13 AUGUST 1887, Page 27

Poitrav.—Lines and Interlines. By Julia Boynton. (G. P. Putnam's Sons.)—There

is real strength in some of these poems, though they often fail in form and completeness. For instance, " isolate " for "isolated" (p. 26) is not English, nor is "stators" a faultless rhyme to "nature." "Thunderous as the decaman " is certainly obscure. It is not every one that will remember the fiuctus decutnanus. On the other hand, even here Miss Boynton often shows originality and strength. She is not content with commonplace rhymes, and if she sometimes fails, she not nnfrequently makes a success. But her great merit is her thoughtfulness. It is not too much to say that there is something of real weight in almost every poem. Here is a specimen eoaroely above the average

" Tax Gana B.IITIKIL.

How many wait In impotence beside the temple gate ; Fast closed to such because of feeble feet, The B.utiful. by -whose abundant grace The throngs press inward to the holy Owe, The courts of peace, with incense rich and sweet.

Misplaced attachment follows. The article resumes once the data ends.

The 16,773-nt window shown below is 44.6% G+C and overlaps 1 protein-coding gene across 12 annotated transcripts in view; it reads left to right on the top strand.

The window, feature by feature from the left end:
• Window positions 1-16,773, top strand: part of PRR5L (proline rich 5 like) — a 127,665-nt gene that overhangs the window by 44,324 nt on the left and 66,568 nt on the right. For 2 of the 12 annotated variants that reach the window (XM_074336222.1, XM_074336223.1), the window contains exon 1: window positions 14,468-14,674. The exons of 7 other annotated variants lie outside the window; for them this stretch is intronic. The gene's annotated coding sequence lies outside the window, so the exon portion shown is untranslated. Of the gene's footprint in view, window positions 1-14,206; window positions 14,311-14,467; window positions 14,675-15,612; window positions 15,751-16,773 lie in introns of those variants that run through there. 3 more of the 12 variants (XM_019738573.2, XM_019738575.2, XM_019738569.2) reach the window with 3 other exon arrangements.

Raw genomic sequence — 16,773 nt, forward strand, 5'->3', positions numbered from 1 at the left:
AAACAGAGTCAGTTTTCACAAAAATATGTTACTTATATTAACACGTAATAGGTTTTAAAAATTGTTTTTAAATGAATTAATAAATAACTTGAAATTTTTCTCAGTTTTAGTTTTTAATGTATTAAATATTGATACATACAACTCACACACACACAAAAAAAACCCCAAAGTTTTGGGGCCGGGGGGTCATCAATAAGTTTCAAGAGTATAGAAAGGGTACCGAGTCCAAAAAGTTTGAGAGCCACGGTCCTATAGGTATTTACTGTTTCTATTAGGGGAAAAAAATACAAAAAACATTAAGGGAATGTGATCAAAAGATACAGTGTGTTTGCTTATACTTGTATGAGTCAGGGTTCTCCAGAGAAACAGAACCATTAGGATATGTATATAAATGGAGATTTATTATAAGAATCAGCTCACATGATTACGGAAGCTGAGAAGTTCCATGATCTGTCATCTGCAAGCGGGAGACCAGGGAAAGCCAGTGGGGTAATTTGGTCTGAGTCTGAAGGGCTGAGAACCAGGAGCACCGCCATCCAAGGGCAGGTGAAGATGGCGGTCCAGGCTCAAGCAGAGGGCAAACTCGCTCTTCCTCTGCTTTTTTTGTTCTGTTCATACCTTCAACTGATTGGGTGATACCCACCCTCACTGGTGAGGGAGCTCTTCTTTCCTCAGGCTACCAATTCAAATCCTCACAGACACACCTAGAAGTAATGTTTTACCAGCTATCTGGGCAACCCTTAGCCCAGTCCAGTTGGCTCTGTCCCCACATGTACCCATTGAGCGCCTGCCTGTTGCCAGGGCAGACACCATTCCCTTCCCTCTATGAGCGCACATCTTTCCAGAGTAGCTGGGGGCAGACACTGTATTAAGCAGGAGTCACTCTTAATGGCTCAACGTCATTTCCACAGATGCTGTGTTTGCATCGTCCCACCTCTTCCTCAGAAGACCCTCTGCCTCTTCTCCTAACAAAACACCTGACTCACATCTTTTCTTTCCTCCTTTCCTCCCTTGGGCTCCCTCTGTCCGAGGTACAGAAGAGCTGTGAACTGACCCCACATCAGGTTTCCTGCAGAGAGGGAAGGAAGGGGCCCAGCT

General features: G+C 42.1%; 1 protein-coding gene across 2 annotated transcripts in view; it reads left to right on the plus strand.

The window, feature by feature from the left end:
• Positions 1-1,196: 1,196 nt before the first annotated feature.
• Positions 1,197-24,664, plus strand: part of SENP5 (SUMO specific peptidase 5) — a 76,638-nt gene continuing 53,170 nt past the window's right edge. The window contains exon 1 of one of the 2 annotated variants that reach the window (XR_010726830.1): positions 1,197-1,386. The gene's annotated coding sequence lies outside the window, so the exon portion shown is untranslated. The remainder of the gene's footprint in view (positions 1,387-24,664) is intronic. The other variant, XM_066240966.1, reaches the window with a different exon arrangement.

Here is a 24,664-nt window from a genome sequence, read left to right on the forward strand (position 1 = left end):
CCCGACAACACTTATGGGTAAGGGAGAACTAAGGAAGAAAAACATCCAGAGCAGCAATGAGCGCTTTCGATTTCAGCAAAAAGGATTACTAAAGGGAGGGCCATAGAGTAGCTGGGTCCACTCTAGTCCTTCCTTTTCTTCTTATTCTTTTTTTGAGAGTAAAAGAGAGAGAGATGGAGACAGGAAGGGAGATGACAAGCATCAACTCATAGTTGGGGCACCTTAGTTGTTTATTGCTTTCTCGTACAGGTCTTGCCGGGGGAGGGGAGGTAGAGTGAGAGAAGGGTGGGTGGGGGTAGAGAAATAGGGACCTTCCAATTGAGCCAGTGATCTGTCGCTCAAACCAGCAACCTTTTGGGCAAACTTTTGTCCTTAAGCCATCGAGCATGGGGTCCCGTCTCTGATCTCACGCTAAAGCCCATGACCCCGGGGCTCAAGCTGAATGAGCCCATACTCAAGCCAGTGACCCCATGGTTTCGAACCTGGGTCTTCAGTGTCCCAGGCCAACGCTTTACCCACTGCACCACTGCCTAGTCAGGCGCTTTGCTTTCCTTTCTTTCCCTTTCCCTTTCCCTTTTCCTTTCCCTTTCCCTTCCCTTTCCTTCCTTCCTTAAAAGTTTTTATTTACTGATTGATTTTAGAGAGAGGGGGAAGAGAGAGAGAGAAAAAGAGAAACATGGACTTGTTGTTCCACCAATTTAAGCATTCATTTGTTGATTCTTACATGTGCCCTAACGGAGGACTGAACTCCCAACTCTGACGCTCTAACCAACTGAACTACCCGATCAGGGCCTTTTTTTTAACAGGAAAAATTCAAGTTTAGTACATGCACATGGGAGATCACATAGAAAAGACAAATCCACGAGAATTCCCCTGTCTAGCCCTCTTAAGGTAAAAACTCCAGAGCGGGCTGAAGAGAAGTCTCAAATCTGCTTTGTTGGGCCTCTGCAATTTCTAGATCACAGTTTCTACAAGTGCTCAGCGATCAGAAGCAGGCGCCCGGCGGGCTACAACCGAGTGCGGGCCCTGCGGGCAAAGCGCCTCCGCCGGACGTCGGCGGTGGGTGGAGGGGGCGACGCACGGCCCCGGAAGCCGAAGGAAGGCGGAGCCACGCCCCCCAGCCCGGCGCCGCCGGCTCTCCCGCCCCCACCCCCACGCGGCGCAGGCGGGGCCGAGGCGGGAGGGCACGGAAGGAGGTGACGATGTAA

0 Gate 0 Gate I Bonds we mourn and blame illiberal fate ; What p.sionate kisses dim thy shining brass; We moisten with what hot rebellious showers Thy threabold.stone, worn by no foot of oars; Rondo we catch the robes of those who pass Upright and whole, hope glowing in their eyes, Unsandalled to prayer and sacrifice.

We beg for alms.

We cry aloud and stretch importunate palms. We wrong our am& with beggarly request, When haply, on a sadden, some divine • Snob. as I have,' pours out its healing wine. We rise and lean and praise God- with the rest. Lo, bread for stones, a dowry for a dole, The Beautiful is open, we are whole I"

Not less striking are the pictures from Nature. Here, for instance, is the poem on the expression of which we have made some criticism,

"Wane Tug-7.LT..

Isolate in her conscious grandeur, creature of a royal blood,

She doll, rule' the one unrivalldCleopatra of the weed.

Something in her regal stature, In her fierce and fervid nature, Brings to mind a vivid vision of the Lady of the Nile. How the splendour other presence, how her sudden.fiashing smile

Glorifies the slumbrous spaces of the dusky forest aisle I And a face of Orient oval, olivehrowed. and midnightnyed,

Looks from sowing, flame-hued draperies in its dark, imperial pride. While a figure fancy fashions, faults lao da mould sad mien, Supple, smarms, seductive as some tawny jangle-queen.

Then, as though a gathering tempest smote athwart ;Xelian wires,

All athrill with prides/id passion, sad ea deatli„ a voice matures 'Do you wonder at my Roman P dO Yee marvel bow I died f' "